Sometimes a phrase from memory takes me by surprise. Some weeks ago I was walking across the Chicago River with my partner and a friend, talking about something I disdained, when I set myself suddenly laughing by saying "I'd rather throw dead batteries at cows" than do this disliked thing. Then I realized I still had almost all of "James Joyce" by Matt Cook committed to memory.
It's the sneering delivery of this poem that made it stick in my head so much; I saw this video in high school, the peak time of life for judging canonical authors to be stupid guys who "didn't know as much as me." It seems fitting that this was included in a series called The United States of Poetry - there's not much more American than shit-talking someone with phrases like "Deal with it" and "Work it out somehow" while sitting on what appears to be a curb outside a convenience store.
Revisiting the poem, I'm drawn to how it uses pronouns. We get a repeated series of declarative statements about what "he," this apocryphal James Joyce, did. But it's not the "I" who'd rather throw dead batteries at cows who winds up telling James Joyce to get lost — it's a "we." There's a collective voice addressing him with their disdain.
I've been thinking a lot about being addressable after reading this interview with Claudia Rankine. Here's the relevant bit:
Years ago, I went to hear [Judith] Butler give a lecture. I’d always read her work, and I was very excited to see her speak in person. Her talk reiterated much of what I had read in her books, but then someone in the audience asked, Why are words so hurtful? The entire audience was ripped into attention. Everybody wanted to hear that answer. The response was something like, Because we are addressable. And the way we demonstrate our addressability is by being open to the person in front of us. So we arrive, we are available to them, we expose ourselves, and we give them the space to address us. And in that moment of vulnerability and exposure, we are not defended against whatever comes.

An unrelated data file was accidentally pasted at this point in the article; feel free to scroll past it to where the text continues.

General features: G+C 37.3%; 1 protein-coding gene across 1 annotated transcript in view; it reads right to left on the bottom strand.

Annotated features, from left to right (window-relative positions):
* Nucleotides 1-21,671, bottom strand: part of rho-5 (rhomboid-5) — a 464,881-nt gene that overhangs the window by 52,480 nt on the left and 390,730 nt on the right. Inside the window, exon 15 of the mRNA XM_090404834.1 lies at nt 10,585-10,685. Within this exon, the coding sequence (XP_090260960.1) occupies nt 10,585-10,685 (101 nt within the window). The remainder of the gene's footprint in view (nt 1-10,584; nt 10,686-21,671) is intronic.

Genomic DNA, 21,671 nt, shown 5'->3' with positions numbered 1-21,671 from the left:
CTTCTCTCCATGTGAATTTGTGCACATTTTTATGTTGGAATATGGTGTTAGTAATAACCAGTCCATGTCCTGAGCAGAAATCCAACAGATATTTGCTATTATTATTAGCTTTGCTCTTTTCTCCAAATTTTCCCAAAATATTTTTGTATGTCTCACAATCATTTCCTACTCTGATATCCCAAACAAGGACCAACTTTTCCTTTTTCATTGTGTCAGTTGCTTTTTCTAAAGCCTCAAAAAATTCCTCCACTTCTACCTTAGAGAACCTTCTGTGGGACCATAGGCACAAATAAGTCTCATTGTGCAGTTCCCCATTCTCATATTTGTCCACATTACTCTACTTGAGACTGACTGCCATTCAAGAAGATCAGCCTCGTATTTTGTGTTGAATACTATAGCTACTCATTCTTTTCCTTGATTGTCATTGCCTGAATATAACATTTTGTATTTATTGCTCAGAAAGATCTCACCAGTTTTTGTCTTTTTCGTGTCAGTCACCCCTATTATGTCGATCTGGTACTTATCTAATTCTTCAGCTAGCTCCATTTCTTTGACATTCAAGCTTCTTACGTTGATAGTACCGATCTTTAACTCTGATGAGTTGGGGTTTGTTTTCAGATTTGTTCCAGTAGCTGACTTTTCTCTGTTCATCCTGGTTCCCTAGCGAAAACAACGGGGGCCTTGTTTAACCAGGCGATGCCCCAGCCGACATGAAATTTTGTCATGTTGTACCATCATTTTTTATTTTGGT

In the last line of "James Joyce" there's a dubiously sourced quotation from Thomas Jefferson that reminds me of current political uneasiness: "you always get the rulers you deserve." It's a transparent play on words: ruler as what measures and what governs. A poem, like speech, is granted space to address you. This one tells you, in the end, what you deserve. As much as I've thought over this ending, I don't know how sincere it is. A sudden turn to aphorism could be either another way of mocking the canon (Thomas Jefferson was stupid, he didn't know as much as me) or a rhetorical move to add some weight to a humorous poem, or somewhere in between. Not deciding is part of my reading.
When I consider this line now, I think we Americans could (and should) demand better, but I don't know what we deserve. I've never really believed that anyone deserves anything more than the dignity to make their own choices and the resources to cover their basic needs. And if America provided those things, we'd be a pretty different set. But I don't know that we're one set at all, or a variety of fragments. I don't know how we can address each other in a way that opens more possibilities than it closes. But I'm eager for those sorts of conversations.